Before reading “BECOMING,” I knew little about MICHELLE OBAMA.
I knew she was married to President Barack Obama, that she had two daughters and that she always presented a professional, polished image. Embarrassingly, that was the extent.
I did not realize her parents were happily married until her father died from multiple sclerosis at the age of 55, she holds an undergraduate degree from Princeton and a law degree from Harvard, and shockingly for me, her first introduction to her husband was as his mentor at the law firm in Chicago where she was first employed after law school.
Thank goodness I checked out this memoir. In reading it, I learned so much about Michelle Obama’s life and how she became who she is today.
Obama’s writing is clear, accessible and descriptive. She does an excellent job of developing a timeline and explaining details. It was a treat to get to read about the campaigns and elections from her viewpoint. Her love and support of her husband shines through in the book but not in the typical ways most wives support their politician husbands. Committing to being married to a politician was not an easy decision for her and one she struggled with many times during his career — and still struggles with today.
Her parents raised a strong, independent person, and her ability to have her own goals and passions were vital to her happiness. She found her own path, and while sometimes it was not easy, she persevered and not only had a fulfilling career but parented two beautiful, smart and passionate daughters and supported her husband.
Her love for children is often mentioned, and she was able to incorporate that into her platform as first lady, focusing on nutrition, physical activity and healthy eating. Building a garden on the White House lawn as a way to involve youth groups and show how to make healthy food choices was no easy feat, but it turned out as a beautiful addition and provided thousands of pounds of fresh produce for the White House. Her messages about hope and “you matter,” focused primarily toward young women, are powerful statements about her beliefs and dreams.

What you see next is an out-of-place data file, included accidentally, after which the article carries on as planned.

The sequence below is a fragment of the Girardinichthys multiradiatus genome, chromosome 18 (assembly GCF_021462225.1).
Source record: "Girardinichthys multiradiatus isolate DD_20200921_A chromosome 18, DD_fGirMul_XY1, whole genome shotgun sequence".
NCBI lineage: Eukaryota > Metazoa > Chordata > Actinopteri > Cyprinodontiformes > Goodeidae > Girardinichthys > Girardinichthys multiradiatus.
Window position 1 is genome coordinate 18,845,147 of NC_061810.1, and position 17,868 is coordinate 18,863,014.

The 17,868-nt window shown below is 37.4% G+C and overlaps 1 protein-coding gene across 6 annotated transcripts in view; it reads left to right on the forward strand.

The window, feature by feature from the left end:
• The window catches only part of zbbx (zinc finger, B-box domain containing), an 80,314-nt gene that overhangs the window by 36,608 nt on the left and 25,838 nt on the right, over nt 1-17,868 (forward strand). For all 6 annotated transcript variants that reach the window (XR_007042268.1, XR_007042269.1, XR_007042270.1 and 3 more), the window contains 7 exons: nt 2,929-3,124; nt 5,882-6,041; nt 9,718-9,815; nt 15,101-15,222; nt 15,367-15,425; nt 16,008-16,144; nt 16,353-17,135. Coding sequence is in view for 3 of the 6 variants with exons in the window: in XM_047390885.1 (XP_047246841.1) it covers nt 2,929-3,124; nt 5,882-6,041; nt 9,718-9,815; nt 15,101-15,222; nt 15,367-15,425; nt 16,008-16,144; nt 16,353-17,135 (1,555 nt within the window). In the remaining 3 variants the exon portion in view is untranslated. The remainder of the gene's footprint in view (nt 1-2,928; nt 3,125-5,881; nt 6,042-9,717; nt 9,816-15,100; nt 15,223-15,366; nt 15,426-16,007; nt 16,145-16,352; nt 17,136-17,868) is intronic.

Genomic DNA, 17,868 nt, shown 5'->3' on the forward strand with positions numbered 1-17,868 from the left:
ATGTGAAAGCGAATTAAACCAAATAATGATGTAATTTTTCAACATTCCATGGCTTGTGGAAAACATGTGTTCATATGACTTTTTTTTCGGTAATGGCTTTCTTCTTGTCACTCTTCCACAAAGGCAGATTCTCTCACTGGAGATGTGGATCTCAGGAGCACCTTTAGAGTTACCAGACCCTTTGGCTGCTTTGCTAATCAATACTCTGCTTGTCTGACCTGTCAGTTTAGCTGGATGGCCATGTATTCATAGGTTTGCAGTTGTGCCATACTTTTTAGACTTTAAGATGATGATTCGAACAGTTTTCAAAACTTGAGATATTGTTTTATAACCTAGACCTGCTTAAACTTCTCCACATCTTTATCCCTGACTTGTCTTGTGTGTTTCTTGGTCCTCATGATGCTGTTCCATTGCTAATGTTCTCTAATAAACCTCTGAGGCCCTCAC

Hearing about the Secret Service was interesting and insightful. Obama has a deep respect for the men and women who protect her family, and she also talks about the other White House staff members and how they became more than staff to her family. Her description of how sad she felt leaving the White House on the final day of her husband’s presidency showcases the connections the Obama family made with their caretakers.
Her story comes together by letting the people be the focus. She is good at seeing people and reading them. She demonstrates grace throughout the narrative, and this combined with her inner beauty make it easy to see why so many people adore her.
Also, I loved the insight that I got about Barack from this memoir. It was a beautiful thing to see our 44th president through the eyes of his wife and partner. She shares special things that many people would not know about him — he used to smoke, he works best shut away in a messy “hole” of an office and he seems to grow calmer as the chaos rises. So many great stories are included in the narrative.
She also highlights key moments during the eight years they were in the White House — finding and killing Osama Bin Laden, the massacre in Newtown and the legalization of gay marriage — and uses these stories to showcase there was always a crisis to contend with, and while it was apparent things like this would continue, the response she and Barack gave were important. People were looking to them to lead, and they did their best to do a good job.
This well-crafted, powerful read should not be missed. The pacing is spot on, and the imagery the author is able to create with her words will make the reader feel part of the story. The warmth she feels for people radiates outward, and her use of story and the power that it yields is phenomenal. She uses her story to provide hope, inspiration and spotlight a message of love.
Jeana Gockley is the director of the Joplin Public Library.